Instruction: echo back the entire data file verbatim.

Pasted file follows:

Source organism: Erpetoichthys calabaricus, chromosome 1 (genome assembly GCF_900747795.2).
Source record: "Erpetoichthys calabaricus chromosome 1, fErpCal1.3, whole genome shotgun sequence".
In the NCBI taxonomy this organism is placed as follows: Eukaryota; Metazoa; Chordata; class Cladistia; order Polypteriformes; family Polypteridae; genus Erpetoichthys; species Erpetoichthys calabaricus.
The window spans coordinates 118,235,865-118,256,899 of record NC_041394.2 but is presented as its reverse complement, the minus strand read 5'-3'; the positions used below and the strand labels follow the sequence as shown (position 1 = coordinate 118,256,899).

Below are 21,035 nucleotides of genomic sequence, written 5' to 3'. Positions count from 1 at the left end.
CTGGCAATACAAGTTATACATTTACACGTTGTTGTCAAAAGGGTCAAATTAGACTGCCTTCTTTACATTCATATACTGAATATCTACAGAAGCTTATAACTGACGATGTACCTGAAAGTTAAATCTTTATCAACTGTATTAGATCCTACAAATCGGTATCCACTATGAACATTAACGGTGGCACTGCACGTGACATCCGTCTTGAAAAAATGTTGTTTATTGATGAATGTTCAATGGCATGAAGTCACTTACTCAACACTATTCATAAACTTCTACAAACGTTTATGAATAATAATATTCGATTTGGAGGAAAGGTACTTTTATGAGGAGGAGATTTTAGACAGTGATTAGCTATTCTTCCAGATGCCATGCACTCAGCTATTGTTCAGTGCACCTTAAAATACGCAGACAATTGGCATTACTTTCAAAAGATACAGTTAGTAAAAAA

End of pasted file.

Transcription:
Source organism: Erpetoichthys calabaricus, chromosome 1 (genome assembly GCF_900747795.2).
Source record: "Erpetoichthys calabaricus chromosome 1, fErpCal1.3, whole genome shotgun sequence".
In the NCBI taxonomy this organism is placed as follows: Eukaryota; Metazoa; Chordata; class Cladistia; order Polypteriformes; family Polypteridae; genus Erpetoichthys; species Erpetoichthys calabaricus.
The window spans coordinates 118,235,865-118,256,899 of record NC_041394.2 but is presented as its reverse complement, the minus strand read 5'-3'; the positions used below and the strand labels follow the sequence as shown (position 1 = coordinate 118,256,899).

Below are 21,035 nucleotides of genomic sequence, written 5' to 3'. Positions count from 1 at the left end.
CTGGCAATACAAGTTATACATTTACACGTTGTTGTCAAAAGGGTCAAATTAGACTGCCTTCTTTACATTCATATACTGAATATCTACAGAAGCTTATAACTGACGATGTACCTGAAAGTTAAATCTTTATCAACTGTATTAGATCCTACAAATCGGTATCCACTATGAACATTAACGGTGGCACTGCACGTGACATCCGTCTTGAAAAAATGTTGTTTATTGATGAATGTTCAATGGCATGAAGTCACTTACTCAACACTATTCATAAACTTCTACAAACGTTTATGAATAATAATATTCGATTTGGAGGAAAGGTACTTTTATGAGGAGGAGATTTTAGACAGTGATTAGCTATTCTTCCAGATGCCATGCACTCAGCTATTGTTCAGTGCACCTTAAAATACGCAGACAATTGGCATTACTTTCAAAAGATACAGTTAGTAAAAAA